Back when I wrote about the late Benoît Mandelbrot's fractal work, I really only covered the basics about the nature of fractals themselves.
Mathipedia recently alerted me to a documentary on fractals that gives a more complete picture.
The documentary is called Hunting the Hidden Dimension, and was an episode of NOVA back in 2008. It begins with the 19th century discovery of number sets with such unusual qualities, they were referred to as monsters, but regarded as little more than curiosities.
Once computers were developed, and maverick mathematicians like Mandelbrot were able to examine them, it was found that there was far more to fractals than anyone had expected. After explaining much about their nature, Hunting the Hidden Dimension examines the unexpected effects they've had on communications, medicine, entertainment, and much more. Without knowing it, you've probably taken advantage of the unique qualities of fractals without even knowing it!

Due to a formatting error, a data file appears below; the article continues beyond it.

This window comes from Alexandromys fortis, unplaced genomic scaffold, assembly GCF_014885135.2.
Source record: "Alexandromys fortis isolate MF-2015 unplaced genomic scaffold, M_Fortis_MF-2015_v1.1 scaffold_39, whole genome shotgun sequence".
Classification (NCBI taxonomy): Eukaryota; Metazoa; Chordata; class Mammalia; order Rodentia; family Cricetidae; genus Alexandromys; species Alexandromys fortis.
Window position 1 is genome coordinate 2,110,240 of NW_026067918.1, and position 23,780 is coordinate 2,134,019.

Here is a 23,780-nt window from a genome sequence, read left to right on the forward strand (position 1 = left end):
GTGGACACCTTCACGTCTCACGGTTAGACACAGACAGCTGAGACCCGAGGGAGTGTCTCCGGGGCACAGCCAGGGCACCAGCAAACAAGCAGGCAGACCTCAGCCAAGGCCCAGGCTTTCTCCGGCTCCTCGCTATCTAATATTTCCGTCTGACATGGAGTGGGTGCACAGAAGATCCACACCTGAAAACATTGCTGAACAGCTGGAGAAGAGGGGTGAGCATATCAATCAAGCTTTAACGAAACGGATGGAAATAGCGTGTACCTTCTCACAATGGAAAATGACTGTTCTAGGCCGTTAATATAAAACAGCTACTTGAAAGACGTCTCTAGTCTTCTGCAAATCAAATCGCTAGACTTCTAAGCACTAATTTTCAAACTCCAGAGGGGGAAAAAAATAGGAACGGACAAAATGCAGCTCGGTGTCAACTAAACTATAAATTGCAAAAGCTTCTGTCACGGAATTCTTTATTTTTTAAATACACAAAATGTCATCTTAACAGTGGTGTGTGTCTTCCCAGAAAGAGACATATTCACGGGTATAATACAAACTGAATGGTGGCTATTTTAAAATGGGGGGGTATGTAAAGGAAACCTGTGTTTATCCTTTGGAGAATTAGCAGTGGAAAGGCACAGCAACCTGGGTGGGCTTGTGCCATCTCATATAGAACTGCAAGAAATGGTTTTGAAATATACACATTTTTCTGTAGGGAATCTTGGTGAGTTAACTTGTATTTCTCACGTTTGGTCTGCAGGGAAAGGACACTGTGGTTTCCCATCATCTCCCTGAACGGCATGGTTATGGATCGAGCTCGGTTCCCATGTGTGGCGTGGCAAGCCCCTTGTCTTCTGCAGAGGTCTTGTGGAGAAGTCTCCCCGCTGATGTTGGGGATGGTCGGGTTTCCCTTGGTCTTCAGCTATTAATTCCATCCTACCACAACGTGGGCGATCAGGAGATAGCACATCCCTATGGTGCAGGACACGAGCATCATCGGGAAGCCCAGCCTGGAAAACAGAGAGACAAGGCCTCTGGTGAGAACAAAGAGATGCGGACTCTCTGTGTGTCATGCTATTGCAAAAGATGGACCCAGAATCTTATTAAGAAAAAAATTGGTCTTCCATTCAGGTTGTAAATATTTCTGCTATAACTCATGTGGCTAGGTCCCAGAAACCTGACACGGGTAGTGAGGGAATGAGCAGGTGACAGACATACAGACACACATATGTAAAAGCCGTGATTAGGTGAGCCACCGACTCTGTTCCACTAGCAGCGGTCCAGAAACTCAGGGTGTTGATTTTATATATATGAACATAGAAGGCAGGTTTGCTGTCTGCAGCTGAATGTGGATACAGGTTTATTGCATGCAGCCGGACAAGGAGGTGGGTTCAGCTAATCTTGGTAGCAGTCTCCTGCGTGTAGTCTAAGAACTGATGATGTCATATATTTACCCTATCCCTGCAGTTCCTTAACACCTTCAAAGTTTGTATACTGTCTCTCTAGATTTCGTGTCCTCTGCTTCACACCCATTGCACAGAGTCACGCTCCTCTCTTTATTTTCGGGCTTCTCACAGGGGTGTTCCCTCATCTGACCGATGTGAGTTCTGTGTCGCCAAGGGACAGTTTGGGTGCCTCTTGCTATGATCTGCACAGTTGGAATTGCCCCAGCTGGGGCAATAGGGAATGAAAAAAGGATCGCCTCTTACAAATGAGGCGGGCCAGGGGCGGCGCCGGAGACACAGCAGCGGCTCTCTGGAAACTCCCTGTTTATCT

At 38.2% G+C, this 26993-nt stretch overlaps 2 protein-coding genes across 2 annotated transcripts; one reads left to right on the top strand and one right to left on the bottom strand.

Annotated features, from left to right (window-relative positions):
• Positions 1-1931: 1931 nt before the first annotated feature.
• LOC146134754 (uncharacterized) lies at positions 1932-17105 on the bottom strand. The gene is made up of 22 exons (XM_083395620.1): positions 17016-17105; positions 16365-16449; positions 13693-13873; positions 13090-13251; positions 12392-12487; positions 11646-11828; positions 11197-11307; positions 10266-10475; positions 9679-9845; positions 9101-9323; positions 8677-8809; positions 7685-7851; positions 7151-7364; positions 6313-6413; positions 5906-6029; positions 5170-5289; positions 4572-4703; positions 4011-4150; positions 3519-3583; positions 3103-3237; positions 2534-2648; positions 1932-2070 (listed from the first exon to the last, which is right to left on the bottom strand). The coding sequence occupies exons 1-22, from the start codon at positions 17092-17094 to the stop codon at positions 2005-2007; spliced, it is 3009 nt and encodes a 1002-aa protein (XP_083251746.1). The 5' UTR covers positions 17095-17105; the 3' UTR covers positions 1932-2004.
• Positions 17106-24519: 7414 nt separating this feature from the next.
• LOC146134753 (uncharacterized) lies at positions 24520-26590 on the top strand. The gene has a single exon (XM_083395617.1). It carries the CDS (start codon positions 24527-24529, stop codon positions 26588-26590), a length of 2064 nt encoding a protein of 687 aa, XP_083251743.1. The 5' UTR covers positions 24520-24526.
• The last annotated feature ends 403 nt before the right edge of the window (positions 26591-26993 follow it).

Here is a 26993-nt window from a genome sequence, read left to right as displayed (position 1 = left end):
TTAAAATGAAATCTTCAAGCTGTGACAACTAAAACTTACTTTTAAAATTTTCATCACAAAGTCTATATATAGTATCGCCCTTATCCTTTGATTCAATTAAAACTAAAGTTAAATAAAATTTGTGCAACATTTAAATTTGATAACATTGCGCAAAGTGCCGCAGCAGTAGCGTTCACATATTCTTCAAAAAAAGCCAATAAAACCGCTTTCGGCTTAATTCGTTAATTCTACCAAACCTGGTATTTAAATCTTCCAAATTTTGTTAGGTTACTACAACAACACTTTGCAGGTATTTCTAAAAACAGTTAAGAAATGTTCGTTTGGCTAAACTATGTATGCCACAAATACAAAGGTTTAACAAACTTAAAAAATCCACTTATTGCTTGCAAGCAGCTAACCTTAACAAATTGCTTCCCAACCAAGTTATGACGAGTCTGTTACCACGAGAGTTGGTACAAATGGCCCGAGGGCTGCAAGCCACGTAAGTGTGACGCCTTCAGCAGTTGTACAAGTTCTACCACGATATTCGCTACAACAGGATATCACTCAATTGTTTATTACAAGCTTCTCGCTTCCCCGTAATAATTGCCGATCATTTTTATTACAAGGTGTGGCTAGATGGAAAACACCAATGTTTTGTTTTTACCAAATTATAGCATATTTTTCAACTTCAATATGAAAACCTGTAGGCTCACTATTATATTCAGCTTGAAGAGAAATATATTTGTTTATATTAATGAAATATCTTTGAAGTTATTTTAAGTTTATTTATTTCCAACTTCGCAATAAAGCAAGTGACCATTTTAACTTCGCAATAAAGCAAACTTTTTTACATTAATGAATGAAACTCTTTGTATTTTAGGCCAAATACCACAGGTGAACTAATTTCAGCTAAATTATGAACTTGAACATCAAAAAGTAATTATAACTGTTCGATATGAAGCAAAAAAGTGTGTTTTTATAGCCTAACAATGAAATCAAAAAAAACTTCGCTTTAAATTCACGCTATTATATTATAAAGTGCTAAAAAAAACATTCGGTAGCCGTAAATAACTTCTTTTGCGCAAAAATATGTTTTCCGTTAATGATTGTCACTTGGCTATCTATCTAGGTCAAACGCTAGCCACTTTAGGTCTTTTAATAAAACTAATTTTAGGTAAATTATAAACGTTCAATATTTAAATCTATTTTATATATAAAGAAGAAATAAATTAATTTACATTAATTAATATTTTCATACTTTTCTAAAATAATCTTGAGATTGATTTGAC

If the video above ceases to work, you can also watch the complete documentary at the Hunting the Hidden Dimension homepage. The home page also has many more interactive features, such as playing with the scale and iterations of classic fractals.
Even if you don't have the Flash plug-in, features such as the interview with Benoît Mandelbrot himself are well worth checking out.